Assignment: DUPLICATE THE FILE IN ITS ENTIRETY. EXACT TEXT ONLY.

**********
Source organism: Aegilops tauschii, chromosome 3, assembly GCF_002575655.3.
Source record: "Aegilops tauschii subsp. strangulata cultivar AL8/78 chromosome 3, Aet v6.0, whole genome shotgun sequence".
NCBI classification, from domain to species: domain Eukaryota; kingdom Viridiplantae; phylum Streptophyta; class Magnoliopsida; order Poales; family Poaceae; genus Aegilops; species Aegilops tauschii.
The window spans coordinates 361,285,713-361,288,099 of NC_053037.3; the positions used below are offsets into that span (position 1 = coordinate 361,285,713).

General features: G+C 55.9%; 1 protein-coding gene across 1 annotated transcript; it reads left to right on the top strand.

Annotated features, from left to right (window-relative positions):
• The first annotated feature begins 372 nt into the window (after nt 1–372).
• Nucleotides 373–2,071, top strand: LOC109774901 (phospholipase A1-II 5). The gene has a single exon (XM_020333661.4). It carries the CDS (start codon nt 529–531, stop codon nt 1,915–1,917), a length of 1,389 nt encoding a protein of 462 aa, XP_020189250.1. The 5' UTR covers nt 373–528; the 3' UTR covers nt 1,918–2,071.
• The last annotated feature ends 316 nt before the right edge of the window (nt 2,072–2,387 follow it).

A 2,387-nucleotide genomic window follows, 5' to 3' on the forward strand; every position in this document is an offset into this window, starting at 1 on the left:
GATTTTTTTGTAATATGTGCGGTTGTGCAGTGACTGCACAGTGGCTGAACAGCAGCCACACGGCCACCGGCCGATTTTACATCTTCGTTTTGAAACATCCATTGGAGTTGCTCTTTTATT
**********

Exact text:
Source organism: Aegilops tauschii, chromosome 3, assembly GCF_002575655.3.
Source record: "Aegilops tauschii subsp. strangulata cultivar AL8/78 chromosome 3, Aet v6.0, whole genome shotgun sequence".
NCBI classification, from domain to species: domain Eukaryota; kingdom Viridiplantae; phylum Streptophyta; class Magnoliopsida; order Poales; family Poaceae; genus Aegilops; species Aegilops tauschii.
The window spans coordinates 361,285,713-361,288,099 of NC_053037.3; the positions used below are offsets into that span (position 1 = coordinate 361,285,713).

General features: G+C 55.9%; 1 protein-coding gene across 1 annotated transcript; it reads left to right on the top strand.

Annotated features, from left to right (window-relative positions):
• The first annotated feature begins 372 nt into the window (after nt 1–372).
• Nucleotides 373–2,071, top strand: LOC109774901 (phospholipase A1-II 5). The gene has a single exon (XM_020333661.4). It carries the CDS (start codon nt 529–531, stop codon nt 1,915–1,917), a length of 1,389 nt encoding a protein of 462 aa, XP_020189250.1. The 5' UTR covers nt 373–528; the 3' UTR covers nt 1,918–2,071.
• The last annotated feature ends 316 nt before the right edge of the window (nt 2,072–2,387 follow it).

A 2,387-nucleotide genomic window follows, 5' to 3' on the forward strand; every position in this document is an offset into this window, starting at 1 on the left:
GATTTTTTTGTAATATGTGCGGTTGTGCAGTGACTGCACAGTGGCTGAACAGCAGCCACACGGCCACCGGCCGATTTTACATCTTCGTTTTGAAACATCCATTGGAGTTGCTCTTTTATT